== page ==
Andy and Davy Carthel are making good use of Keeton seed firmers (lower left) behind each seed tube — to improve seed-to-soil contact — and Schlagel closing wheels on their John Deere 1720 12-row planter, as they plant cotton into residue from harvested or terminated wheat.
“Even cotton stalks left standing will give you some wind protection,” Davy says. “This Great Plains no-till drill will cut right through cotton stalks or sorghum residue when we’re sowing rye or wheat into standing cotton stalks or crop residue.
“We were going to sow wheat into cotton stalks this past fall but weather conditions caused cotton harvest to run late and we didn’t finish cotton harvest until December and missed our planting window for the wheat cover.”
Saving $11 an Acre
Davy and Andy initially delved into no-tilling into standing residue in order to prevent fields from blowing and eroding. They’ve discovered that soil moisture-holding capacity is enhanced with the presence of residue and it’s making a big difference.
"Obviously, one of the big factors in no-tilling on dryland acres is saving the moisture that’s in the subsoil and not turning the soil over and drying the ground out,” Andy says. “There may not be a precise way to measure the value of conserving that moisture, but it costs at least $11 an acre-inch in pumping costs to put moisture in the ground through irrigation. So I feel like we’re saving at least $11 an acre if we can save an inch of moisture — and probably more if you preserve more moisture through no-tilling.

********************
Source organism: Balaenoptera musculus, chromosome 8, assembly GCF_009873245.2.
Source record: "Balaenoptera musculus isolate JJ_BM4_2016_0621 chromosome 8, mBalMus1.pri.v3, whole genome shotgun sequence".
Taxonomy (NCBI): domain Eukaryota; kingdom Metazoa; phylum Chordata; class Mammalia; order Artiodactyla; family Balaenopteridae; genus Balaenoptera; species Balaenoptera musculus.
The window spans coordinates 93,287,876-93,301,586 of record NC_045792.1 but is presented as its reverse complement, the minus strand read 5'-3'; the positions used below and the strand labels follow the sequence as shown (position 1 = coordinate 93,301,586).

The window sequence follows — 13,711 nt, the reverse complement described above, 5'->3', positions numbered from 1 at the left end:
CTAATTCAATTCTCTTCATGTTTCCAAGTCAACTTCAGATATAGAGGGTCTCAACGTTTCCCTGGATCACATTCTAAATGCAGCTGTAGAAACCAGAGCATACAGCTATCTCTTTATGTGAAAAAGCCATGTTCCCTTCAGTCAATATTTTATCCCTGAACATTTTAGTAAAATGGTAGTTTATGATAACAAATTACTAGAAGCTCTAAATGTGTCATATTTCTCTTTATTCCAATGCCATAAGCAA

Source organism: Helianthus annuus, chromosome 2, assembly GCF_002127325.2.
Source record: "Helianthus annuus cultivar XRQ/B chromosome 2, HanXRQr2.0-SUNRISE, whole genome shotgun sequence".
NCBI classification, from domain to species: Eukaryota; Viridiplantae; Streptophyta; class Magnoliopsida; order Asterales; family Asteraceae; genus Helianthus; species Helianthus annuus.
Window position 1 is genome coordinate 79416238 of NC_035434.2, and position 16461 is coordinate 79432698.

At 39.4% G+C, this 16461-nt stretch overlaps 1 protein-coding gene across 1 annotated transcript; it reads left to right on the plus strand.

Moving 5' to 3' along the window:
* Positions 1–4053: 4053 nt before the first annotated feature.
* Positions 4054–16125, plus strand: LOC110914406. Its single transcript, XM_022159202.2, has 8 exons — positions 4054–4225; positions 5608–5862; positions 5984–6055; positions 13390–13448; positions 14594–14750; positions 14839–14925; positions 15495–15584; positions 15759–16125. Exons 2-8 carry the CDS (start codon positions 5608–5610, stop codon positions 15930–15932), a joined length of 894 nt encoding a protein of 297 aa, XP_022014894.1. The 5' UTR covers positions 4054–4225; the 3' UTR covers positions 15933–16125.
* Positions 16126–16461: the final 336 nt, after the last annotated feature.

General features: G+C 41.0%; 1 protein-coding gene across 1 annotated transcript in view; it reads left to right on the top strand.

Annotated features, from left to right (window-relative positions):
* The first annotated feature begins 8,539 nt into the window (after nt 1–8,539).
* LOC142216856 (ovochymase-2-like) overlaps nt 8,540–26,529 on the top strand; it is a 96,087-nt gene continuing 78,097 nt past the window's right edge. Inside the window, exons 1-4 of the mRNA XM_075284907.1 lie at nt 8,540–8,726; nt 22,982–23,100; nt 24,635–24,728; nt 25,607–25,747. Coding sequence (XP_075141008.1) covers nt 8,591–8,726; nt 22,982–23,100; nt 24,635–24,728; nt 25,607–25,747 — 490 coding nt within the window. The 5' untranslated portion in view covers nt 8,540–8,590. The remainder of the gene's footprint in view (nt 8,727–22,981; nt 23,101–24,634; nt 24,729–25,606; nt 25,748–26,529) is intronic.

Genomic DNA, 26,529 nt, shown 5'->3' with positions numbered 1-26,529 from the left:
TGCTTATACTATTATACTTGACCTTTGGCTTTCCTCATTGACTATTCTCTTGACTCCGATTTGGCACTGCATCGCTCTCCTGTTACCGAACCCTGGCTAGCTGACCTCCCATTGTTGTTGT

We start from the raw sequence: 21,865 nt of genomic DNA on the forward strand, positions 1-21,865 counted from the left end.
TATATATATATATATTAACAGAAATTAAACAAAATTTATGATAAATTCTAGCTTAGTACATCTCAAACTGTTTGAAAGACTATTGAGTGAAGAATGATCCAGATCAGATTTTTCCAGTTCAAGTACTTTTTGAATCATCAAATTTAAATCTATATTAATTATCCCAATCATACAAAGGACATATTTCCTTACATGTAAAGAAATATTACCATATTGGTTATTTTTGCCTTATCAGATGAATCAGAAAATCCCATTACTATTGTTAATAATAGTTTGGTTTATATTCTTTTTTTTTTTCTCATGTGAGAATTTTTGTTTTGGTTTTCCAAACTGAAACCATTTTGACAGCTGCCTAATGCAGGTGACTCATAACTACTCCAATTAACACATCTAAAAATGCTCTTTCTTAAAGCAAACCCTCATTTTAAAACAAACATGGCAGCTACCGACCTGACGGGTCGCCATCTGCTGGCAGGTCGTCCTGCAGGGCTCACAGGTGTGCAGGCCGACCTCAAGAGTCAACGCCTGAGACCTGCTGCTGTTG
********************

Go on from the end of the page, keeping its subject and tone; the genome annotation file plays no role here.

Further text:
A pull-type Wylie sprayer equipped with a 1,250-gallon tank and Swath Control Pro and GPS guidance as an integral part of their weed control and cover-crop termination efforts. The Carthels like the pull-type sprayer because it’s more affordable and allows them use of a tractor when the sprayer isn’t being used.
"You can also figure that you will trade tillage passes with a higher-horsepower tractor for a lighter work load with a planter and sprayer,” he adds. “You still have some costs associated with taking care of the weeds, but you have diesel fuel savings and spraying is a lot faster than plowing.”
Andy and Davy got into no-tilling mostly by making equipment they already had work.
"Our drills can work in either conventional or no-till farming, and we just added Schlagel closing wheels and Keeton seed firmers to the planter — and they also work in conventional or no-till farming,” Andy says. “If we go full-fledged into no-till on all of our acres we might change our equipment more, but we’re making what we have work. Any money or moisture that we can save by no-tilling is something we can use.”
Davy says they’ve adjusted their yield expectations in light of a declining aquifer and frequent drought conditions. This season he plans to plant dryland grain sorghum later — well into June — so the plants will be at their peak water-use stage when the driest and hottest part of the summer has already passed and there are chances for rainfall in August.